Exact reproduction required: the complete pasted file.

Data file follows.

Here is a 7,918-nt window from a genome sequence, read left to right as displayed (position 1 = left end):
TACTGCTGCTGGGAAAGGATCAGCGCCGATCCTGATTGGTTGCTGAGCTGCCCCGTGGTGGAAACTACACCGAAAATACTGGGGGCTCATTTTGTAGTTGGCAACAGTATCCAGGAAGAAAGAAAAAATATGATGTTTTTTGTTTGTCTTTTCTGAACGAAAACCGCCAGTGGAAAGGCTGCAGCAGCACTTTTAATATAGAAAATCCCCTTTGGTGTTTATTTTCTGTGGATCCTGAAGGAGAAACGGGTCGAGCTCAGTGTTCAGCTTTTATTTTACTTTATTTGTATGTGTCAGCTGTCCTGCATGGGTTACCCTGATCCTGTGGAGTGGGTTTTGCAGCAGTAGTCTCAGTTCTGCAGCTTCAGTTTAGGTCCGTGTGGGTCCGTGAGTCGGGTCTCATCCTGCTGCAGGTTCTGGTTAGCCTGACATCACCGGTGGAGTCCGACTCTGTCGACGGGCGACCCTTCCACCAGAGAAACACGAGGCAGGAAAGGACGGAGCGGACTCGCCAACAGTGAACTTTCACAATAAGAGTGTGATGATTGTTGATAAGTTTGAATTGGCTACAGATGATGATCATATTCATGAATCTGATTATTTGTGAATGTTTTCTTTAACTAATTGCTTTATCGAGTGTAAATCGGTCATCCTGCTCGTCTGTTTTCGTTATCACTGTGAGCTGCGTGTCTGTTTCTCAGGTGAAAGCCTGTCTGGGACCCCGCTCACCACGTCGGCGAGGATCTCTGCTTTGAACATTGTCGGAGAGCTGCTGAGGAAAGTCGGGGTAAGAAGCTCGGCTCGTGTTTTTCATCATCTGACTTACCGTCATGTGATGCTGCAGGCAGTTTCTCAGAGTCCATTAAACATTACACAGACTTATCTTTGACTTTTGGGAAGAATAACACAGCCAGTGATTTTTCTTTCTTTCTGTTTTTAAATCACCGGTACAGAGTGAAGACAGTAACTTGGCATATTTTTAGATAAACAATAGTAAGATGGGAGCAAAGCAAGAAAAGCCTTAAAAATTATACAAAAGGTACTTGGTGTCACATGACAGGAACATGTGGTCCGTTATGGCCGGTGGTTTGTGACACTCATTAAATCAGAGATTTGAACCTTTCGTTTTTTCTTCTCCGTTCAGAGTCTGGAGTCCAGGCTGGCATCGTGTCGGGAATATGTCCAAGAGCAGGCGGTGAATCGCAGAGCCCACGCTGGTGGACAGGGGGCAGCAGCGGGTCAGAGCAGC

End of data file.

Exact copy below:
Here is a 7,918-nt window from a genome sequence, read left to right as displayed (position 1 = left end):
TACTGCTGCTGGGAAAGGATCAGCGCCGATCCTGATTGGTTGCTGAGCTGCCCCGTGGTGGAAACTACACCGAAAATACTGGGGGCTCATTTTGTAGTTGGCAACAGTATCCAGGAAGAAAGAAAAAATATGATGTTTTTTGTTTGTCTTTTCTGAACGAAAACCGCCAGTGGAAAGGCTGCAGCAGCACTTTTAATATAGAAAATCCCCTTTGGTGTTTATTTTCTGTGGATCCTGAAGGAGAAACGGGTCGAGCTCAGTGTTCAGCTTTTATTTTACTTTATTTGTATGTGTCAGCTGTCCTGCATGGGTTACCCTGATCCTGTGGAGTGGGTTTTGCAGCAGTAGTCTCAGTTCTGCAGCTTCAGTTTAGGTCCGTGTGGGTCCGTGAGTCGGGTCTCATCCTGCTGCAGGTTCTGGTTAGCCTGACATCACCGGTGGAGTCCGACTCTGTCGACGGGCGACCCTTCCACCAGAGAAACACGAGGCAGGAAAGGACGGAGCGGACTCGCCAACAGTGAACTTTCACAATAAGAGTGTGATGATTGTTGATAAGTTTGAATTGGCTACAGATGATGATCATATTCATGAATCTGATTATTTGTGAATGTTTTCTTTAACTAATTGCTTTATCGAGTGTAAATCGGTCATCCTGCTCGTCTGTTTTCGTTATCACTGTGAGCTGCGTGTCTGTTTCTCAGGTGAAAGCCTGTCTGGGACCCCGCTCACCACGTCGGCGAGGATCTCTGCTTTGAACATTGTCGGAGAGCTGCTGAGGAAAGTCGGGGTAAGAAGCTCGGCTCGTGTTTTTCATCATCTGACTTACCGTCATGTGATGCTGCAGGCAGTTTCTCAGAGTCCATTAAACATTACACAGACTTATCTTTGACTTTTGGGAAGAATAACACAGCCAGTGATTTTTCTTTCTTTCTGTTTTTAAATCACCGGTACAGAGTGAAGACAGTAACTTGGCATATTTTTAGATAAACAATAGTAAGATGGGAGCAAAGCAAGAAAAGCCTTAAAAATTATACAAAAGGTACTTGGTGTCACATGACAGGAACATGTGGTCCGTTATGGCCGGTGGTTTGTGACACTCATTAAATCAGAGATTTGAACCTTTCGTTTTTTCTTCTCCGTTCAGAGTCTGGAGTCCAGGCTGGCATCGTGTCGGGAATATGTCCAAGAGCAGGCGGTGAATCGCAGAGCCCACGCTGGTGGACAGGGGGCAGCAGCGGGTCAGAGCAGC